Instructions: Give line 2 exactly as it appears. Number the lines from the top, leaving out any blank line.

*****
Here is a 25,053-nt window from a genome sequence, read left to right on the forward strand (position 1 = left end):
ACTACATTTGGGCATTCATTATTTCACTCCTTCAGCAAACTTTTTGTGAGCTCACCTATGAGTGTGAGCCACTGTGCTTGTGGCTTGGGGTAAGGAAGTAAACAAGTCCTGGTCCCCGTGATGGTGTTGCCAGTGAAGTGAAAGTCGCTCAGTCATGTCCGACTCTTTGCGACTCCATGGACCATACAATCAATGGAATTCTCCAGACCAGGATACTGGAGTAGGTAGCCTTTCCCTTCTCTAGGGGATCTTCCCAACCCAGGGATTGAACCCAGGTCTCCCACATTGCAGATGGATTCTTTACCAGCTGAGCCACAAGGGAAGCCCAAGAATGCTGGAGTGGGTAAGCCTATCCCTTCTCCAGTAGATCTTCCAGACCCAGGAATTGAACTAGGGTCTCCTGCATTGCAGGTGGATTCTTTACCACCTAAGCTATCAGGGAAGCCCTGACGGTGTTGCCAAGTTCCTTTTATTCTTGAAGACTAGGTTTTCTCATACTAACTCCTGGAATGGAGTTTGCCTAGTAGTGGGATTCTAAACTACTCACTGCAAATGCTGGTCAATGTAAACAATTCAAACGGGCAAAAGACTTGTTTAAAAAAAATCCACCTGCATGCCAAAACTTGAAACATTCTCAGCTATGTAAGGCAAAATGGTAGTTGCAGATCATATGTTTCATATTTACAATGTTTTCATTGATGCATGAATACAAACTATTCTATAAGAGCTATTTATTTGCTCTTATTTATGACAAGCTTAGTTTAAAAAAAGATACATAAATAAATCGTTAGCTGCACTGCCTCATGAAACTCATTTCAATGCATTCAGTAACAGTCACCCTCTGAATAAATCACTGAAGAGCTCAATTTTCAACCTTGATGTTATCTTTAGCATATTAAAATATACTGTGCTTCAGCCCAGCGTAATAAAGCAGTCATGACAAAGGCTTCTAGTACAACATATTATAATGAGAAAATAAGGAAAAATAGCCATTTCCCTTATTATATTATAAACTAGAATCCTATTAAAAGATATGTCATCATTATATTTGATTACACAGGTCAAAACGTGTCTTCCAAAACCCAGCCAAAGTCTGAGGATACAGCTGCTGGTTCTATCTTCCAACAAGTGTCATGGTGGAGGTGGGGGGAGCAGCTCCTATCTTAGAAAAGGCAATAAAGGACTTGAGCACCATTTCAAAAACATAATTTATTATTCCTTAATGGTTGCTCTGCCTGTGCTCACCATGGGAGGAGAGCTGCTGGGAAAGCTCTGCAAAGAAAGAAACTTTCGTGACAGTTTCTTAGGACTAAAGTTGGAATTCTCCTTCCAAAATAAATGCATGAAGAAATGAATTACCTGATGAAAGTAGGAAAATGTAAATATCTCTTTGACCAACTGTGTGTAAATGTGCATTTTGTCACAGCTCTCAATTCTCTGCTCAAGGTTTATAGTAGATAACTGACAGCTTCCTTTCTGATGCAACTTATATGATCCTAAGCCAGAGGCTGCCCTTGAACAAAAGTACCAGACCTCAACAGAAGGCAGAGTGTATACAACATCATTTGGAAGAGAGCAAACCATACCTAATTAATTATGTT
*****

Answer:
ACTACATTTGGGCATTCATTATTTCACTCCTTCAGCAAACTTTTTGTGAGCTCACCTATGAGTGTGAGCCACTGTGCTTGTGGCTTGGGGTAAGGAAGTAAACAAGTCCTGGTCCCCGTGATGGTGTTGCCAGTGAAGTGAAAGTCGCTCAGTCATGTCCGACTCTTTGCGACTCCATGGACCATACAATCAATGGAATTCTCCAGACCAGGATACTGGAGTAGGTAGCCTTTCCCTTCTCTAGGGGATCTTCCCAACCCAGGGATTGAACCCAGGTCTCCCACATTGCAGATGGATTCTTTACCAGCTGAGCCACAAGGGAAGCCCAAGAATGCTGGAGTGGGTAAGCCTATCCCTTCTCCAGTAGATCTTCCAGACCCAGGAATTGAACTAGGGTCTCCTGCATTGCAGGTGGATTCTTTACCACCTAAGCTATCAGGGAAGCCCTGACGGTGTTGCCAAGTTCCTTTTATTCTTGAAGACTAGGTTTTCTCATACTAACTCCTGGAATGGAGTTTGCCTAGTAGTGGGATTCTAAACTACTCACTGCAAATGCTGGTCAATGTAAACAATTCAAACGGGCAAAAGACTTGTTTAAAAAAAATCCACCTGCATGCCAAAACTTGAAACATTCTCAGCTATGTAAGGCAAAATGGTAGTTGCAGATCATATGTTTCATATTTACAATGTTTTCATTGATGCATGAATACAAACTATTCTATAAGAGCTATTTATTTGCTCTTATTTATGACAAGCTTAGTTTAAAAAAAGATACATAAATAAATCGTTAGCTGCACTGCCTCATGAAACTCATTTCAATGCATTCAGTAACAGTCACCCTCTGAATAAATCACTGAAGAGCTCAATTTTCAACCTTGATGTTATCTTTAGCATATTAAAATATACTGTGCTTCAGCCCAGCGTAATAAAGCAGTCATGACAAAGGCTTCTAGTACAACATATTATAATGAGAAAATAAGGAAAAATAGCCATTTCCCTTATTATATTATAAACTAGAATCCTATTAAAAGATATGTCATCATTATATTTGATTACACAGGTCAAAACGTGTCTTCCAAAACCCAGCCAAAGTCTGAGGATACAGCTGCTGGTTCTATCTTCCAACAAGTGTCATGGTGGAGGTGGGGGGAGCAGCTCCTATCTTAGAAAAGGCAATAAAGGACTTGAGCACCATTTCAAAAACATAATTTATTATTCCTTAATGGTTGCTCTGCCTGTGCTCACCATGGGAGGAGAGCTGCTGGGAAAGCTCTGCAAAGAAAGAAACTTTCGTGACAGTTTCTTAGGACTAAAGTTGGAATTCTCCTTCCAAAATAAATGCATGAAGAAATGAATTACCTGATGAAAGTAGGAAAATGTAAATATCTCTTTGACCAACTGTGTGTAAATGTGCATTTTGTCACAGCTCTCAATTCTCTGCTCAAGGTTTATAGTAGATAACTGACAGCTTCCTTTCTGATGCAACTTATATGATCCTAAGCCAGAGGCTGCCCTTGAACAAAAGTACCAGACCTCAACAGAAGGCAGAGTGTATACAACATCATTTGGAAGAGAGCAAACCATACCTAATTAATTATGTT